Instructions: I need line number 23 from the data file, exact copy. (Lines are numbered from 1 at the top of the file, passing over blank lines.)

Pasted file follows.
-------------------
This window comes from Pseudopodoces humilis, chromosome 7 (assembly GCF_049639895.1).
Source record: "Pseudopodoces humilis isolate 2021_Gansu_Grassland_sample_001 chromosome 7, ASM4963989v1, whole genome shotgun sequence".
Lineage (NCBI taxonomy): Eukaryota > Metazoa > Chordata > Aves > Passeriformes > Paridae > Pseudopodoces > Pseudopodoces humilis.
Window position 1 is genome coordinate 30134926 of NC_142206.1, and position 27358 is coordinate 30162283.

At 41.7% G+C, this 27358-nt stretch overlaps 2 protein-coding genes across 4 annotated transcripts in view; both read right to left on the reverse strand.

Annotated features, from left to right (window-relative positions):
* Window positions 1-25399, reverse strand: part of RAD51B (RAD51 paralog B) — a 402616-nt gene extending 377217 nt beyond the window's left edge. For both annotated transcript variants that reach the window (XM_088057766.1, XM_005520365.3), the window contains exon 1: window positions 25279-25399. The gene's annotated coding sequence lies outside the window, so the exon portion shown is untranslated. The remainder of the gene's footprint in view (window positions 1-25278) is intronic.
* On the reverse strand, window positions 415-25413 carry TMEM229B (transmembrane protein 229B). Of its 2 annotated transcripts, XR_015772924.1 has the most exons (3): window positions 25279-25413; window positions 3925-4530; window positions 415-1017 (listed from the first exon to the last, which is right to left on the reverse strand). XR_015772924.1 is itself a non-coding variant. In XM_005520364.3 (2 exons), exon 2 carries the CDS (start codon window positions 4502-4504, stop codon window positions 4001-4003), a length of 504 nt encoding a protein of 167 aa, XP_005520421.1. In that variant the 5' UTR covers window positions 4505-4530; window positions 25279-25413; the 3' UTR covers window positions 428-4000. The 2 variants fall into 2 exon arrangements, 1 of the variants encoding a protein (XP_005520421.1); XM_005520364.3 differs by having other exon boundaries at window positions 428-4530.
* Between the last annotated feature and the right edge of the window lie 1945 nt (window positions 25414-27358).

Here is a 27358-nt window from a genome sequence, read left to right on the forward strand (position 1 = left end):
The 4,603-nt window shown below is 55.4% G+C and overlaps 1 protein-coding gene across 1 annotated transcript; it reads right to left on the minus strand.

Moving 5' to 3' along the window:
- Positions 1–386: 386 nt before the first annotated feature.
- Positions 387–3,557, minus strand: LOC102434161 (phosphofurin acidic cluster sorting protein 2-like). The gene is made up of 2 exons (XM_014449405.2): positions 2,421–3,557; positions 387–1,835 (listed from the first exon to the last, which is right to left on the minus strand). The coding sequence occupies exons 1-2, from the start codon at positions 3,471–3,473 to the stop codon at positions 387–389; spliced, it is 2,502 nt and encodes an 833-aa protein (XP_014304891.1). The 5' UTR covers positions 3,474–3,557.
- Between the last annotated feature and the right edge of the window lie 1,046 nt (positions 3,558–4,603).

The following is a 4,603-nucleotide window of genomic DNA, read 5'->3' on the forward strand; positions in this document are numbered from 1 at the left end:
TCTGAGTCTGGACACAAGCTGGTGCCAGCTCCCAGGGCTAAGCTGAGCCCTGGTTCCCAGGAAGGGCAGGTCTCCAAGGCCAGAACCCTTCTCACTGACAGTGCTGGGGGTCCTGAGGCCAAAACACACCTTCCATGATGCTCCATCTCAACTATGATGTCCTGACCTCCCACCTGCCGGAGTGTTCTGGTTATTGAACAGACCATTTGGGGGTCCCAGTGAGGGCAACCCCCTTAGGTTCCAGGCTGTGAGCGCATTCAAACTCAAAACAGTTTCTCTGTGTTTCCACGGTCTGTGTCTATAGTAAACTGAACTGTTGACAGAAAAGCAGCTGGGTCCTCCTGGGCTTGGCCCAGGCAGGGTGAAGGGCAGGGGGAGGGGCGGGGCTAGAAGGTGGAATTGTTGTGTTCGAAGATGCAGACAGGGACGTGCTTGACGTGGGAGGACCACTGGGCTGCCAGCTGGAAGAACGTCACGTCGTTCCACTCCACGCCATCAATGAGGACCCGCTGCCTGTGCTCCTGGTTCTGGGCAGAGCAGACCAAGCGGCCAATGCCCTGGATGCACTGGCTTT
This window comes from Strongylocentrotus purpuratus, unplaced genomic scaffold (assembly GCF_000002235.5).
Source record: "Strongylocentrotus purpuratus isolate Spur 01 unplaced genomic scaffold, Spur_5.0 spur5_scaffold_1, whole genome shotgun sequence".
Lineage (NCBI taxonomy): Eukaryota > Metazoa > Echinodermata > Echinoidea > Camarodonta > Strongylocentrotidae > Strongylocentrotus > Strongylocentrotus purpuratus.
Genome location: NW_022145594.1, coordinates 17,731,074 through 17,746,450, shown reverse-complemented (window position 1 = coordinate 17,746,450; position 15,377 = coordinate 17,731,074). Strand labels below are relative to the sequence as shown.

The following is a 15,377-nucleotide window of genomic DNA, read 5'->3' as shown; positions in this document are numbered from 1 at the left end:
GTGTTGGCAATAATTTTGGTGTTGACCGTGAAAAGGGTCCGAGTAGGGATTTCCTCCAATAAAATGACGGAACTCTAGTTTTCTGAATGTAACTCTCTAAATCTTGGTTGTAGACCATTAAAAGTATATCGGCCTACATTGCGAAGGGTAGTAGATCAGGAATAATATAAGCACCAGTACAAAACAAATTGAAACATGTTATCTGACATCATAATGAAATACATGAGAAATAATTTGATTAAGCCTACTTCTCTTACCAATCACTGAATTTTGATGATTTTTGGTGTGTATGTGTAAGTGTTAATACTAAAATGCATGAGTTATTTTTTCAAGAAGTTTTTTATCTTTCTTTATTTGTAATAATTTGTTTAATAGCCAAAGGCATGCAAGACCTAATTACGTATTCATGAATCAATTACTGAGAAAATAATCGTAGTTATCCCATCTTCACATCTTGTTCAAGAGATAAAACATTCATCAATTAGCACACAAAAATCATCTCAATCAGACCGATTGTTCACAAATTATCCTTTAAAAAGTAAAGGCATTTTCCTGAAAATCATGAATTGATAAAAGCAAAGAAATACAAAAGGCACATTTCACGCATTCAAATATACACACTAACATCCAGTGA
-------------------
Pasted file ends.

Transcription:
GTGTTGGCAATAATTTTGGTGTTGACCGTGAAAAGGGTCCGAGTAGGGATTTCCTCCAATAAAATGACGGAACTCTAGTTTTCTGAATGTAACTCTCTAAATCTTGGTTGTAGACCATTAAAAGTATATCGGCCTACATTGCGAAGGGTAGTAGATCAGGAATAATATAAGCACCAGTACAAAACAAATTGAAACATGTTATCTGACATCATAATGAAATACATGAGAAATAATTTGATTAAGCCTACTTCTCTTACCAATCACTGAATTTTGATGATTTTTGGTGTGTATGTGTAAGTGTTAATACTAAAATGCATGAGTTATTTTTTCAAGAAGTTTTTTATCTTTCTTTATTTGTAATAATTTGTTTAATAGCCAAAGGCATGCAAGACCTAATTACGTATTCATGAATCAATTACTGAGAAAATAATCGTAGTTATCCCATCTTCACATCTTGTTCAAGAGATAAAACATTCATCAATTAGCACACAAAAATCATCTCAATCAGACCGATTGTTCACAAATTATCCTTTAAAAAGTAAAGGCATTTTCCTGAAAATCATGAATTGATAAAAGCAAAGAAATACAAAAGGCACATTTCACGCATTCAAATATACACACTAACATCCAGTGA